RELEASE: 94-061 September 1, 1994
NASA AND BOEING REACH AGREEMENT ON SPACE STATION CONTRACT
The National Aeronautics and Space Administration and the Boeing Company today announced agreement on the key elements of the prime contract for the International Space Station.
The agreement establishes, for the first time, a joint position by NASA and its prime contractor on the scope of work, program schedule, cost ceiling and fee arrangement by fiscal year and at completion; establishes contractual terms and conditions; and clears the way for finalizing the contract before the end of the year.
Space Station Program Director Wilbur Trafton said the agreement reinforces NASA's confidence the station will be completed on schedule and within the budget limits set by the President and ratified recently by both Houses of Congress.
Randy Brinkley, Space Station Program Manager, noted the agreement marks the third major program milestone completed on schedule this year following the System Design review in March and the signing of a contract in June with Russia's Space Agency.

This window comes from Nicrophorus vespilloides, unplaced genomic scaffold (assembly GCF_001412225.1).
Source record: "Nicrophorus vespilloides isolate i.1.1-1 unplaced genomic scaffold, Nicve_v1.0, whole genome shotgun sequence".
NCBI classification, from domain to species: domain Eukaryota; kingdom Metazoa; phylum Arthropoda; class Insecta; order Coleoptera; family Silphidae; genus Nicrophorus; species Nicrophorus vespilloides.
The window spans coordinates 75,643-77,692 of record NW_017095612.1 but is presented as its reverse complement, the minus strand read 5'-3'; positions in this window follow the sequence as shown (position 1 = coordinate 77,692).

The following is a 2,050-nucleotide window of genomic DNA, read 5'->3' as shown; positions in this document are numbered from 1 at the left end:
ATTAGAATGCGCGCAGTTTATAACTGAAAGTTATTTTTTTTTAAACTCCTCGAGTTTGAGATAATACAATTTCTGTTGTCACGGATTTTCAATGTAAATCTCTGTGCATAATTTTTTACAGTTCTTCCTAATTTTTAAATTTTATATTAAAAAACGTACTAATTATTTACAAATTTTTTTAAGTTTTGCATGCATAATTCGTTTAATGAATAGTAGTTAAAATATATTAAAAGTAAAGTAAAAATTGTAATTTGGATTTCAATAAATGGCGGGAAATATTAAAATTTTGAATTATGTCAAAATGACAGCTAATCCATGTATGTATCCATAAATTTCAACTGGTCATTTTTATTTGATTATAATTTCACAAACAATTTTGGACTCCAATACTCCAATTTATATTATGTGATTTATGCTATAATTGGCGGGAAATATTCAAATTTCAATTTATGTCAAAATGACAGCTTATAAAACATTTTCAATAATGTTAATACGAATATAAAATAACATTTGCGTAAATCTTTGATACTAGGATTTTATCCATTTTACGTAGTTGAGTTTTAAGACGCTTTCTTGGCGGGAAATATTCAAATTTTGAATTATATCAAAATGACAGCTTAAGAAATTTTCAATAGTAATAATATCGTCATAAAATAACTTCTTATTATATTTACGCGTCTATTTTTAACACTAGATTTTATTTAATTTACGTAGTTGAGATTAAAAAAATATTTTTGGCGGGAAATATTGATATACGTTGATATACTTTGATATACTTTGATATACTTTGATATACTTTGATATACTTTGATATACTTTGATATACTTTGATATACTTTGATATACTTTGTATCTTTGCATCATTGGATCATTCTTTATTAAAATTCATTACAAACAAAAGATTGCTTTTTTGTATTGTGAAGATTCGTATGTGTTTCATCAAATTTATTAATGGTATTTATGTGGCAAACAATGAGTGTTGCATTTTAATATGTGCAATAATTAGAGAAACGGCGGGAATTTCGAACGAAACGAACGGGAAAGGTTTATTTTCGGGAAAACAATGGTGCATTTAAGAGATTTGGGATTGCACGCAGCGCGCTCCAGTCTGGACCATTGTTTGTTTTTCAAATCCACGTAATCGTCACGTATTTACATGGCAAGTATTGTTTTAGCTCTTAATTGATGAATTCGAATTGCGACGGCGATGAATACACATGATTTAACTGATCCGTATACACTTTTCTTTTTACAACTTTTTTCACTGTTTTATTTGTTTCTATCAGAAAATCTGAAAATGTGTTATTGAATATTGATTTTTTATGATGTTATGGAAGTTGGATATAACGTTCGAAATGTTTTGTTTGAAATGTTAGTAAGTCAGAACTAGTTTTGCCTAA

"The agreement is a testament to months of intensive effort by the joint NASA/contractor teams which have reviewed every facet of the program in search of the efficiencies and cost savings needed to keep the program on schedule and within budget," Brinkley said.
"We now have the ingredients in place, including a strong, well-defined team, to devote our attention to building the station," said Larry Winslow, Boeing Space Station vice president. "This agreement provides the structure and direction that we all understand and can apply to the challenges ahead."
Boeing currently is operating under a letter contract signed in February. The letter contract will remain in force while remaining details are worked out on the definitized contract in the next few months.
The next major milestone for the International Space Station Program is the Interim Design Review scheduled for March 1995. Launch of the first element of the Station, the FGB propulsion and control module, remains on schedule for November 1997.
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